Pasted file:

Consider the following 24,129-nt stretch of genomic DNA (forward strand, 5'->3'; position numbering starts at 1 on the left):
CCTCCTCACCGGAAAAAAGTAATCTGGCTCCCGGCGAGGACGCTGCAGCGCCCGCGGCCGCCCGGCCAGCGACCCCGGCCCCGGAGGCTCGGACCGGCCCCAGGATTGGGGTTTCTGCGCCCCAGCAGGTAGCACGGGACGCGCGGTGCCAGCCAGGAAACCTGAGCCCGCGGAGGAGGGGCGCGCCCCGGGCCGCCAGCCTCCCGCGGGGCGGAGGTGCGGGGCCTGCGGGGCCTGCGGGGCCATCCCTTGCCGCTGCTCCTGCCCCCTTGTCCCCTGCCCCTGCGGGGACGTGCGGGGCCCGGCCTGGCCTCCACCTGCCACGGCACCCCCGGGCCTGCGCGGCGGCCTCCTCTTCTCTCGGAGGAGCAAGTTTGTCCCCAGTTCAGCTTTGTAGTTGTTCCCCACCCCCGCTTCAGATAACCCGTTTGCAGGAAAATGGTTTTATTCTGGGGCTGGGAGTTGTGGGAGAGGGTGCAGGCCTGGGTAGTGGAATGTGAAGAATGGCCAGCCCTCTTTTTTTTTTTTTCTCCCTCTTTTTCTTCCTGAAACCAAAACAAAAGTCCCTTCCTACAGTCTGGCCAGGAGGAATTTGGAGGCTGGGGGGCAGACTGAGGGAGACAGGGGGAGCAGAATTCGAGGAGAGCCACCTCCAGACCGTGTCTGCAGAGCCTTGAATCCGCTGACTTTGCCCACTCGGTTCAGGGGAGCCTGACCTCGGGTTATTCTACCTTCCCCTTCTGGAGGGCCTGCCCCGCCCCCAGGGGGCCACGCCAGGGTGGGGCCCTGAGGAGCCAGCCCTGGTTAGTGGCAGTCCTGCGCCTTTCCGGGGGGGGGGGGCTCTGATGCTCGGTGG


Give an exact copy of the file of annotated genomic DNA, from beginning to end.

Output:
Consider the following 24,129-nt stretch of genomic DNA (forward strand, 5'->3'; position numbering starts at 1 on the left):
CCTCCTCACCGGAAAAAAGTAATCTGGCTCCCGGCGAGGACGCTGCAGCGCCCGCGGCCGCCCGGCCAGCGACCCCGGCCCCGGAGGCTCGGACCGGCCCCAGGATTGGGGTTTCTGCGCCCCAGCAGGTAGCACGGGACGCGCGGTGCCAGCCAGGAAACCTGAGCCCGCGGAGGAGGGGCGCGCCCCGGGCCGCCAGCCTCCCGCGGGGCGGAGGTGCGGGGCCTGCGGGGCCTGCGGGGCCATCCCTTGCCGCTGCTCCTGCCCCCTTGTCCCCTGCCCCTGCGGGGACGTGCGGGGCCCGGCCTGGCCTCCACCTGCCACGGCACCCCCGGGCCTGCGCGGCGGCCTCCTCTTCTCTCGGAGGAGCAAGTTTGTCCCCAGTTCAGCTTTGTAGTTGTTCCCCACCCCCGCTTCAGATAACCCGTTTGCAGGAAAATGGTTTTATTCTGGGGCTGGGAGTTGTGGGAGAGGGTGCAGGCCTGGGTAGTGGAATGTGAAGAATGGCCAGCCCTCTTTTTTTTTTTTTCTCCCTCTTTTTCTTCCTGAAACCAAAACAAAAGTCCCTTCCTACAGTCTGGCCAGGAGGAATTTGGAGGCTGGGGGGCAGACTGAGGGAGACAGGGGGAGCAGAATTCGAGGAGAGCCACCTCCAGACCGTGTCTGCAGAGCCTTGAATCCGCTGACTTTGCCCACTCGGTTCAGGGGAGCCTGACCTCGGGTTATTCTACCTTCCCCTTCTGGAGGGCCTGCCCCGCCCCCAGGGGGCCACGCCAGGGTGGGGCCCTGAGGAGCCAGCCCTGGTTAGTGGCAGTCCTGCGCCTTTCCGGGGGGGGGGGGCTCTGATGCTCGGTGG